When I first heard James Nestor interviewed on Fresh Air with Terry Gross he talked about mouth taping at night to promote nasal breathing throughout your sleep. I tried it sporadically for a few weeks. It intrigued me but I didn't stick with it consistently to see any results.
Fast forward a few months and I finished reading Nestor's very good Breathe: The New Science of a Lost Art and I committed to sticking with the technique to see firsthand its effects. 6+ months in of mostly nightly mouth taping and the results have been dramatic.
Here are the highlights:
- Significantly more restful sleep
- When I wake my mouth and throat are not parched and dry
- Big reduction in snoring
- Much more adapt at nose breathing in my waking hours. Those hours at night add up to really training your breath to default to nose breath
- A tangible sense of calm more often that I directly attribute to the nasal breathing
Instructions for Nighttime Nasal Breathing
- Begin with Nasal Cleaning and Decongestion Protocol (Essentially, blow your nose).
- Use 1” 3M Micropore Gentle Paper tape. If your skin is sensitive to the adhesive, you can try 3M Sensitive Skin Tape. I also find the 1" Waterproof tape from Rite Aid to work fine.
- You can begin to get comfortable with mouth tape by using the tape while you’re awake-for 10 minutes and observe how your nasal sinuses pop open after a few minutes allowing you to breathe easily through your nose. Comfort sleeping follows comfort when you’re awake. Use the tape as much as you need when you’re awake for become more comfortable.
- Cut or tear the strips into an appropriate size for you. Use every night while sleeping unless you are sick to your stomach with a chance of vomiting. Through trial and error I've found the taping shown in the image above works best more me.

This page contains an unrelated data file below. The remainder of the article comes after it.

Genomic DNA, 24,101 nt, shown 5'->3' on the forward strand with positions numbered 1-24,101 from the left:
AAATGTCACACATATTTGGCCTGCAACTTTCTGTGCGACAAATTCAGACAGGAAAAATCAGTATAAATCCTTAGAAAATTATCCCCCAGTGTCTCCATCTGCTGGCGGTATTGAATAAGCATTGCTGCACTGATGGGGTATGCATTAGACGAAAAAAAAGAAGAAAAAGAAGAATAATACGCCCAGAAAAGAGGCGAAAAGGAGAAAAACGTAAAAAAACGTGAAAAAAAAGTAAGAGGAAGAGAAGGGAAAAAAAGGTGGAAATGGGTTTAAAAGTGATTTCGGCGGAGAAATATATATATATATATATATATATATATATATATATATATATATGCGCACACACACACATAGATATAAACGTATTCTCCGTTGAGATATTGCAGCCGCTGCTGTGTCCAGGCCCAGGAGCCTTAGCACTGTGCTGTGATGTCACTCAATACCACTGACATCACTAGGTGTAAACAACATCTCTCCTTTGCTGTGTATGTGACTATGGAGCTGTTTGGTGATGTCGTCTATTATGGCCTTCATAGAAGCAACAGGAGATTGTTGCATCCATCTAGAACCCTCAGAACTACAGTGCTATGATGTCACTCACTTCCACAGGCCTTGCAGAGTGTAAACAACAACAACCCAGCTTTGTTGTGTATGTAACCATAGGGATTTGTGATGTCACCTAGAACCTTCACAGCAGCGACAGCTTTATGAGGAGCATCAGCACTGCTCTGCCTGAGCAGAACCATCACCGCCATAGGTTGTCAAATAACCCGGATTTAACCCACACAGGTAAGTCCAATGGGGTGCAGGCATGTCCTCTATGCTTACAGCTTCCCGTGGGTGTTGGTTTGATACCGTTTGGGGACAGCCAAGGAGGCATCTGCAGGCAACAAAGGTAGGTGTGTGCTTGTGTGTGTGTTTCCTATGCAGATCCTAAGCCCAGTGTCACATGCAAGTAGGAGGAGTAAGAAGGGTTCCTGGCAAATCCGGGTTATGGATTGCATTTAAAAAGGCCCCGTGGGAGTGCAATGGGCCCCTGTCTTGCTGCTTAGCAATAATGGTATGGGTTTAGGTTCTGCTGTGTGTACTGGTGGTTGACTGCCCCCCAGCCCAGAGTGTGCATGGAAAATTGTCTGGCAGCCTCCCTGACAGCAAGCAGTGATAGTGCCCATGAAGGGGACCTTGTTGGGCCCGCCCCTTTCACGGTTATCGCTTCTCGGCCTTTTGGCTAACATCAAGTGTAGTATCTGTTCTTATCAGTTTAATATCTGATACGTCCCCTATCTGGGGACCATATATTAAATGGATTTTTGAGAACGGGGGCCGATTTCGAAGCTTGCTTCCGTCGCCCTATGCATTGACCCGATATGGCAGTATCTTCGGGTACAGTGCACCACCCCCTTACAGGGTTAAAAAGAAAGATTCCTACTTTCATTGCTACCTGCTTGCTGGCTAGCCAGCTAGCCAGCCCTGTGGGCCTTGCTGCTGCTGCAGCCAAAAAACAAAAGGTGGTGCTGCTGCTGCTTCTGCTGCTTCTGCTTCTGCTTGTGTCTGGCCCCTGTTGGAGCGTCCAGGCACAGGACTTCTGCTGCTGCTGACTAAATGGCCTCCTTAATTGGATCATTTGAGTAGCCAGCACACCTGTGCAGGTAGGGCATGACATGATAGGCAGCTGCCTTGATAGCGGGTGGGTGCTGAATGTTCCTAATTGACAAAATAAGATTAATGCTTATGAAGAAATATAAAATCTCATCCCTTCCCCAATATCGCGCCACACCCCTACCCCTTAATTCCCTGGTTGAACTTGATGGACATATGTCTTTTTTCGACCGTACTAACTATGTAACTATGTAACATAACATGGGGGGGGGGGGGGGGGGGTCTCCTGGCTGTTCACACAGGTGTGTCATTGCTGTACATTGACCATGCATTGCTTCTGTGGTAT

- It's not about full restriction but rather the tape is a reminder to your sleeping self to breath through your nose. The tape just makes the nose the path of least resistance and that is everything your Primal Brain is about.
- If you wake and notice that the tape has been removed during multiple nights this could be a sign that you continue to over-breathe and more daytime training may be required.
- Continued failure may be a sign of blocked nasal passages that you should follow up with an Ear, Nose and Throat doctor
- Fully retraining your body to breathe properly through your nose at night may take at least six months. But I and many of those in the Surf Strong Fit Community found improvement very quickly.
- Now I find I can often go without the tape and will continue to nose breath. If I start to slide back to mouth breathing a night or two will remind and retrain the nose breathing.
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